The streaming service announced the plans Wednesday, just two weeks after the fantasy police drama debuted. "Bright" is Netflix's first big-budget, tentpole-style release, with estimates that it cost at least $90 million to produce.
With a sequel, Netflix hopes to turn "Bright" into its first film franchise - the kind Hollywood studios rely on. But it will be doing so with one of the worst reviewed films of the year. "Bright" has garnered just a 28 percent rating on Rotten Tomatoes.
Yet viewer data suggests "Bright" is a hit - or, at least, a Netflix version of one. Nielsen reported that 11 million watched "Bright" in the United States in the first three days release. If that many moviegoers had paid tickets for "Bright," it would have earned close to $100 million over its first weekend, if going by the average movie ticket price. And Nielsen's tabulation is based on TV-connected Netflix viewing, and doesn't include those watching on their phones or computers.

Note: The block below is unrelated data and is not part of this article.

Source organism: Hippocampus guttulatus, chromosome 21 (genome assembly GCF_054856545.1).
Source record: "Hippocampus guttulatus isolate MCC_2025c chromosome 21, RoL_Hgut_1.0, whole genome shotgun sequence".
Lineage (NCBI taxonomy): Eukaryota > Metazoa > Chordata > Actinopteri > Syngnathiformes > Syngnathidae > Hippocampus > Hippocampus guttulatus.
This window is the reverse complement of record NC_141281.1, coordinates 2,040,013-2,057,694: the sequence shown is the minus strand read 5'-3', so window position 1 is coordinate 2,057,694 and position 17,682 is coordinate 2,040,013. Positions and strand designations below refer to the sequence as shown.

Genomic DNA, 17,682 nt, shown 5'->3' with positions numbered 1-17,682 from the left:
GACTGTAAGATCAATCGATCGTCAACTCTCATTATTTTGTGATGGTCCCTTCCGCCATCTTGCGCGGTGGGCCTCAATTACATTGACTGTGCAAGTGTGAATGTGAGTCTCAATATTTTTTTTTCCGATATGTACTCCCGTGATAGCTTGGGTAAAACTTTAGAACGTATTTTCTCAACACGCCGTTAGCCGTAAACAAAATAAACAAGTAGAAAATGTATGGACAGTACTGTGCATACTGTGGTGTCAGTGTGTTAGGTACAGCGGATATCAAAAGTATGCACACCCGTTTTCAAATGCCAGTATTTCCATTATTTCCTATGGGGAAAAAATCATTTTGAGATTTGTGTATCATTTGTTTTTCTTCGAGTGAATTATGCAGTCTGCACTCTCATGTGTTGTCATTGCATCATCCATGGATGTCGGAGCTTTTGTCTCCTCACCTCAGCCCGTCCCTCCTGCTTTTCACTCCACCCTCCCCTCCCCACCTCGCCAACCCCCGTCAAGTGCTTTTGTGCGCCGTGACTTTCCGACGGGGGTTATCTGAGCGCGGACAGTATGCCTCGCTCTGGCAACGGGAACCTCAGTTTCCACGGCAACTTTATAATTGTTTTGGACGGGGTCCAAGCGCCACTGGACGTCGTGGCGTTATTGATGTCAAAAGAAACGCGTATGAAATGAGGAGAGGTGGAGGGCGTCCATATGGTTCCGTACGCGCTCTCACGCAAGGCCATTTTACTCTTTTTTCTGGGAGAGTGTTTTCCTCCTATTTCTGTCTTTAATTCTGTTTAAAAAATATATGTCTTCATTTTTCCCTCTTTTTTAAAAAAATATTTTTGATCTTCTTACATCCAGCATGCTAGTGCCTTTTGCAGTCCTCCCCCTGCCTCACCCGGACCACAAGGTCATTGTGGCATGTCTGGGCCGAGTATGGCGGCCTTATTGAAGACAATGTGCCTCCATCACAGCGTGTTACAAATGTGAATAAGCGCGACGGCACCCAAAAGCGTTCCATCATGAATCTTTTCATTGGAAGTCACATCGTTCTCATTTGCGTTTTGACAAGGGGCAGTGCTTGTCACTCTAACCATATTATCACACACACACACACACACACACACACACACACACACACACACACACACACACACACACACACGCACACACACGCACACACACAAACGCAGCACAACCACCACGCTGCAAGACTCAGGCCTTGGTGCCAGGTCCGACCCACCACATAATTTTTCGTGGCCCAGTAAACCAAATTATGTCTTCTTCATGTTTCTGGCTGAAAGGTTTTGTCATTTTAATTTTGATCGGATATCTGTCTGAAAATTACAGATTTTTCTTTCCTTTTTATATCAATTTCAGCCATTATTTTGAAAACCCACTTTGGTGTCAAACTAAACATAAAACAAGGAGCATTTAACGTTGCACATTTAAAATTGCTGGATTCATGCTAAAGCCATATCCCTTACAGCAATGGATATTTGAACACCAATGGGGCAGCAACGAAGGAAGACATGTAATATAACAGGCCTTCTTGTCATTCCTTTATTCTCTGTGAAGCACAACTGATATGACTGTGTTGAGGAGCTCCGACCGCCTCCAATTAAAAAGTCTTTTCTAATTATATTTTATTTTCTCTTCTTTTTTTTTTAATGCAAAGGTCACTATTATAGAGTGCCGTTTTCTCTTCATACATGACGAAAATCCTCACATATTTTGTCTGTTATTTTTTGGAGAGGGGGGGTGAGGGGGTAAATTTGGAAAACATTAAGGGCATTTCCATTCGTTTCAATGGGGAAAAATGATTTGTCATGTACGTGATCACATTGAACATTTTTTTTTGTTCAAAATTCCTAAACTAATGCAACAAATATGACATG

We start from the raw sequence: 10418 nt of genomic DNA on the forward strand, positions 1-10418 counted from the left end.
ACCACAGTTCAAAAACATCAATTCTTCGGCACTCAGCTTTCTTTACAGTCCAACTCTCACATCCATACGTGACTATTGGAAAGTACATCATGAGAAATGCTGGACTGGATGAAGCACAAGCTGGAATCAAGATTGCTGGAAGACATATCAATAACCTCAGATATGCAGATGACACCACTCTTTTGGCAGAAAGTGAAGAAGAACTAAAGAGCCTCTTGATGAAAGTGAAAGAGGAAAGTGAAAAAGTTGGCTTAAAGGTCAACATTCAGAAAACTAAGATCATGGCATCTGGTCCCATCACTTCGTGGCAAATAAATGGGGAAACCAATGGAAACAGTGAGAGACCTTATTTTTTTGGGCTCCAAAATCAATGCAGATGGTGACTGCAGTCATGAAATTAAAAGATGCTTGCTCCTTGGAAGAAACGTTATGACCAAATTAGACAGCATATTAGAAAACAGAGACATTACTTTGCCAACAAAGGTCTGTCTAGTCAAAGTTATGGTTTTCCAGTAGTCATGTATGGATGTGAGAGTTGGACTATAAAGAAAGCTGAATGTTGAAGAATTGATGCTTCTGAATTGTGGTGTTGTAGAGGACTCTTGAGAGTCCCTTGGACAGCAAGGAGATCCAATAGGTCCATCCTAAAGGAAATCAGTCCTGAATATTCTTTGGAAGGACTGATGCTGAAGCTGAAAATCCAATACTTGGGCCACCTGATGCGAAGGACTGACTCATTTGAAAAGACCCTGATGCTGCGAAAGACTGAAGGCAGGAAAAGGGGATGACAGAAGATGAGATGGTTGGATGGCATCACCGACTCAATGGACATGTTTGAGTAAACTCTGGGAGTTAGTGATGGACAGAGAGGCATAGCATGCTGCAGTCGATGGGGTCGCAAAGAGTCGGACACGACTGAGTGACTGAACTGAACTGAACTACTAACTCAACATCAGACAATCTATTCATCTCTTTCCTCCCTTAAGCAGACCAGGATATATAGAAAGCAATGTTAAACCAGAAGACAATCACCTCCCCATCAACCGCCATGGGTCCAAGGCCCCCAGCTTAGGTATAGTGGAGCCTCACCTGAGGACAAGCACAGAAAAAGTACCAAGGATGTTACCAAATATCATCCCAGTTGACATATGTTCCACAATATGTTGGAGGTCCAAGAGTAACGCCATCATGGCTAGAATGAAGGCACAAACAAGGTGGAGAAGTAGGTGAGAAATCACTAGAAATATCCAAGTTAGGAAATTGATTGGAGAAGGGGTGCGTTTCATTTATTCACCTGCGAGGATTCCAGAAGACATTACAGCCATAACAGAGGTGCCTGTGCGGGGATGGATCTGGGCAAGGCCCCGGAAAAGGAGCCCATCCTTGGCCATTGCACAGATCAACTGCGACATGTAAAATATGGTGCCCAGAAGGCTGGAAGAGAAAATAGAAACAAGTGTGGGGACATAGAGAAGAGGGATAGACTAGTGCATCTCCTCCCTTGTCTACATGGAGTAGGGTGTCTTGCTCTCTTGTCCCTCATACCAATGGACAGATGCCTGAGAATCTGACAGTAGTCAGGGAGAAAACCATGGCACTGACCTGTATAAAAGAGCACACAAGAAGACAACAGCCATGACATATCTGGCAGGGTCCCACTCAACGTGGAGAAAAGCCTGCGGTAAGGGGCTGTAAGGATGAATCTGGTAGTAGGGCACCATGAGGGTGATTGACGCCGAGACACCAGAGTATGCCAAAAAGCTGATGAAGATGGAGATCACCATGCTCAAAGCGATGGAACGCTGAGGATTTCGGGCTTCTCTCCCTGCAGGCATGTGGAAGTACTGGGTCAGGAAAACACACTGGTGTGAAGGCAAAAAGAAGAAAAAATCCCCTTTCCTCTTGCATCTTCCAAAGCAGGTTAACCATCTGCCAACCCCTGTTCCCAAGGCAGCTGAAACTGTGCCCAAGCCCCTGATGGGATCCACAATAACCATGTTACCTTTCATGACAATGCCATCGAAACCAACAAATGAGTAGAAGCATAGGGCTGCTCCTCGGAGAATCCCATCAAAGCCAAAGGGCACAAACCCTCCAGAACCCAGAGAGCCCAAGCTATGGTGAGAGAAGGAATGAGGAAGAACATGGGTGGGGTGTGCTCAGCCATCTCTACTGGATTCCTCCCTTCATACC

Netflix doesn't release viewing numbers, but it said "Bright" has been its most viewed movie in all of Netflix's 190-plus countries. It called "Bright" its highest viewed original film ever in its first week of release.
The film stars Smith as a police officer in an alternate version of Los Angeles where orcs, fairies and magic co-exist. Netflix announced the sequel with a mock audition tape from various orcs hoping to land a role in the follow-up.
Co-star Joel Edgerton is also set to return. One person not coming back is screenwriter Max Landis, whose original script sparked a bidding war. Ayer ("Suicide Squad," ''Fury") will write the sequel.
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